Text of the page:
David Cunningham, professor and chair of the Department of Sociology at Brandeis University, Rory McVeigh of the University of Notre Dame and Justin Farrell of Yale University report that KKK activity played a significant role in shifting voters’ political party allegiance in the South in the 1960s — from Democratic to Republican — and it continued to influence voters’ activities 40 years later.

The researchers studied county voting records in 10 southern states in which the KKK actively recruited members in the 1960s. The analysis of five presidential voting outcomes, between 1960 and 2000, showed that southern counties with KKK activity in the 1960s had a statistically significant increase in Republican voting compared to counties with no established KKK chapter, even after controlling for a range of factors commonly understood as relating to voting preferences. They also found that conservative racial attitudes among voters in the 1992 election strongly predicted Republican voting, but only in counties where the KKK was organized in the 1960s.

“The Klan’s efforts to link voting behavior to its social agenda in the 1960s disrupted long-established voting patterns in the South,” Cunningham explains. “The fact that such efforts continue to predict partisan allegiances today demonstrates how the impact of a social movement can endure long after the movement itself has declined, as well as providing a new explanation of political polarization in the U.S.”

Cunningham says their findings may have implications beyond providing a better understanding of how political agendas can have lasting societal impact. “Our research also illustrates how racial conflict can have wide-ranging effects that resonate across generations in ways that today’s voters might not easily or directly recognize.”

Recall too that the Republican Party and its financial enablers have been driving the push to disenfranchise people of color by imposing increasingly onerous burdens on the voting franchise, a tactic that is proving nearly as effectively as those ranks of hooded bigot and bigoted hoods to cinematically eulogized by D.W. Griffiths in the film that gave birth to the 20th Century Klan.

Ferguson as the fruit of the neoconservative dream

From Keith Boag of CBC News comes a very important analysis of the consequences of the neoconservative revolution launched under Ronald Reagan and continued under Barack Obama.

At the heart of the necon regime is the notion that social costs should be offloaded from the corporation and the plutocrat and laid on the backs of those least able to bear the costs.

What’s chump change to a Bill Gates or Michael Bloomberg is an onerous or intolerable burden to the rest of us. And besides, they’re the ones who own the politicians for the simple reason that almost no one reaches national office without their backing and all the implied deals flowing therefrom.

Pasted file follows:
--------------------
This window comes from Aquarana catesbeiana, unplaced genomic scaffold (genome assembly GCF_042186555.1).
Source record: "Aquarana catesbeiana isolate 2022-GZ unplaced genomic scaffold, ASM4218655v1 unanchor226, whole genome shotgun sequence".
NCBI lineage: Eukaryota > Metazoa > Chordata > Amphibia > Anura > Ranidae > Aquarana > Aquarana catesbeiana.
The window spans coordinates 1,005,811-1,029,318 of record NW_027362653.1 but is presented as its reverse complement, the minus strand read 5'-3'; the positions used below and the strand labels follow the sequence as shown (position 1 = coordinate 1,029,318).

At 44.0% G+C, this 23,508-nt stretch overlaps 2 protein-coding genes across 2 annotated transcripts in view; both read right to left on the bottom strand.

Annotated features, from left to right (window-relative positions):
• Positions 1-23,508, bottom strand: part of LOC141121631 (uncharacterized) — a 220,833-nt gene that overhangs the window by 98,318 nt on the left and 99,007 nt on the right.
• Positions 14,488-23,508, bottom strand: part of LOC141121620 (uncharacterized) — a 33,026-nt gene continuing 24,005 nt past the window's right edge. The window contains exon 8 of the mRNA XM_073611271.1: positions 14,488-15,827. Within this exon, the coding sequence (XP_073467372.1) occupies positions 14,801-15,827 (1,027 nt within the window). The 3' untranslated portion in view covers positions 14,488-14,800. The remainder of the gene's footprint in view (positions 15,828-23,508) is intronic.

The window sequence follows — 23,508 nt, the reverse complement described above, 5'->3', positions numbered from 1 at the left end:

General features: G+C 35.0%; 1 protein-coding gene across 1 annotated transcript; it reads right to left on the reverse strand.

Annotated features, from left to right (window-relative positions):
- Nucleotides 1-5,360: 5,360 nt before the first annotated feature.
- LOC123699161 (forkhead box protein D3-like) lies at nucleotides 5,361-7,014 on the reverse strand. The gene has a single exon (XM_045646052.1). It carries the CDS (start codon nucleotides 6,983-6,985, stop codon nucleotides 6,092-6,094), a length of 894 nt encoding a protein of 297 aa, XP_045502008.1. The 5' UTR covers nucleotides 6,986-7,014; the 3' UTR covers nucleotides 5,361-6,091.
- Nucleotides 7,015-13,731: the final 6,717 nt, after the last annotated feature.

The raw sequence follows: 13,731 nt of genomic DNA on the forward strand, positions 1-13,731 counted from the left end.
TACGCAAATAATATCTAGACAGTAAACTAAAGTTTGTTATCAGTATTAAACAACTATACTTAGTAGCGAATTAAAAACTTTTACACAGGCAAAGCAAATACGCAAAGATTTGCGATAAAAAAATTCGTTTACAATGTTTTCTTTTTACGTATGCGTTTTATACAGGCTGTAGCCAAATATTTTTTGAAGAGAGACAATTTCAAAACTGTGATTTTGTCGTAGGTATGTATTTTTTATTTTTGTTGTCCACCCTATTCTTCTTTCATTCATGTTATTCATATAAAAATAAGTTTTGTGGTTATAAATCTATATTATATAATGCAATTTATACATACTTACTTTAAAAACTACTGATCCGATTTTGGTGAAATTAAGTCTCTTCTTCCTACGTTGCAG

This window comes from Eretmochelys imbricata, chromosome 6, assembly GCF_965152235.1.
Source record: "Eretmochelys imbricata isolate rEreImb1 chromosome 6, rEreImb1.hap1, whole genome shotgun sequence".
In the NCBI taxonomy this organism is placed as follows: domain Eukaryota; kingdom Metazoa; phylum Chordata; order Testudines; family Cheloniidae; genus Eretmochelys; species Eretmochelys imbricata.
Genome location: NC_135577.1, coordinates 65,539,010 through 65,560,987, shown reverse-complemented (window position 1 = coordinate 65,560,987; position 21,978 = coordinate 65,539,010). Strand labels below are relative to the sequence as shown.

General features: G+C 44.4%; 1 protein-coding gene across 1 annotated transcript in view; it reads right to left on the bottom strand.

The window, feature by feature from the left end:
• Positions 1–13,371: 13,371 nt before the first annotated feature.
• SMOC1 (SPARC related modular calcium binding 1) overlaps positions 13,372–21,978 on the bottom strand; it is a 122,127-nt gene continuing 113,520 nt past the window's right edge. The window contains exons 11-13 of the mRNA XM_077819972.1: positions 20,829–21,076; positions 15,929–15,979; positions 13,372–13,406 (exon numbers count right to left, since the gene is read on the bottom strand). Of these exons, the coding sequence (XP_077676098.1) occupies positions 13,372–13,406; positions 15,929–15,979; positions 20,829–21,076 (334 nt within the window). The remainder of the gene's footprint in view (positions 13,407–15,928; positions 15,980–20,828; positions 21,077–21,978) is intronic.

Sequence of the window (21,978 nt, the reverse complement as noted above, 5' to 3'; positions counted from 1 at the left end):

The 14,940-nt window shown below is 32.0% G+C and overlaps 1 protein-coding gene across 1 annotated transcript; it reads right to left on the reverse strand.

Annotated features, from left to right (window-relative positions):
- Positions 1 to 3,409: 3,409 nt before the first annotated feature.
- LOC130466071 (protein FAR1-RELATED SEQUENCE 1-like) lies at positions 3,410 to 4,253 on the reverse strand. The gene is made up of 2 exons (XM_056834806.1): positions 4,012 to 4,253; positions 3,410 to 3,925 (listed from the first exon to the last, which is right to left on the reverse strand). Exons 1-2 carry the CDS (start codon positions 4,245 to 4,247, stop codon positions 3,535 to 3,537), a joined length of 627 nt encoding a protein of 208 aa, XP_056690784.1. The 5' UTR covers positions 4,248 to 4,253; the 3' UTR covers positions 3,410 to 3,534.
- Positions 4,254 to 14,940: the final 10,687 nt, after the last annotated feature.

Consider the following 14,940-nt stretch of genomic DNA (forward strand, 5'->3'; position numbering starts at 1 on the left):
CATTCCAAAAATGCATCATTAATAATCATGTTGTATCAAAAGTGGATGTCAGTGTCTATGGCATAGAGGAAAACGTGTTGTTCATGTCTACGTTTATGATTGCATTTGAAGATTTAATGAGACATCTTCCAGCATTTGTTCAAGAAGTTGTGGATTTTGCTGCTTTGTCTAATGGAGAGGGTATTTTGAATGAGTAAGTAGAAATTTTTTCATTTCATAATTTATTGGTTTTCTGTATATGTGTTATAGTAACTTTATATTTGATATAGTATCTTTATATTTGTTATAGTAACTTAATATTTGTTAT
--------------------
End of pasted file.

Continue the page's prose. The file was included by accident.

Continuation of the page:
From CBC News, here an excerpt about how a policing regime designed to fill that agenda lead to violence in Ferguson, Missouri:

Riot-torn Ferguson’s distrust of police flows from a city run on fines

  • The city at the centre of the Michael Brown shooting is one of 90 small enclaves in the same county

In St. Louis County, two-thirds of the population, about 650,000 people, live in what are called “incorporated municipalities. There are 90 of them.

A few have city-sized populations. Ferguson’s is about 21,000.

Fourteen have populations of fewer than 500. The smallest is Champ, population 12. The smallest area-wise is MacKenzie, which is about the size of 10 football fields.

Most stunning of all is that 58 of the 90 municipalities have their own police departments, which is where the perniciousness of the micro-burgs comes into view.

St. Louis County is littered with police whose main preoccupations seem to be writing traffic tickets and/or arresting people for not paying the tickets.

Ferguson, of course, is in it up to its eyeballs.

Fines and court fees are Ferguson’s second largest source of revenue, bringing in just over $2.5 million last year.

And do read the rest.

MexicoWatch: Protests, prisoners, & abductions

We begin with a video from #YaMeCansé:

What’s Happening in Mexico. Why we say #YaMeCanse

Program notes:

JOIN US at #YaMeCansé that means “I’d have enough”.
Sign the petition here:…

We didn’t react when 49 children were burnt to death and 76 were injured in Sonora.

22 people were murdered in Tlatlaya

45 in Acteal

17 in Aguas Blancas

In all of these cases, the State was implicated.

If we want to make a change we must make people aware of this, create greater consciousness.

To do so, we must spread the news.

We must spread the #Ayotzinapa name everywhere.

Next, from teleSUR, a sad confirmation:

Governor Confirms Abduction of 31 More Mexican Students

  • The interim Guerrero governor says the kidnap actually took place in 2013 and says the local government knew about it.

Thirty-one teenagers were abducted in the Cocula municipality of Guerrero state in July, acting governor of the state, Rogelio Ortega, confirmed Thursday. Cocula is the same place where the 43 Ayotzinapa students were also kidnapped, and possibly killed.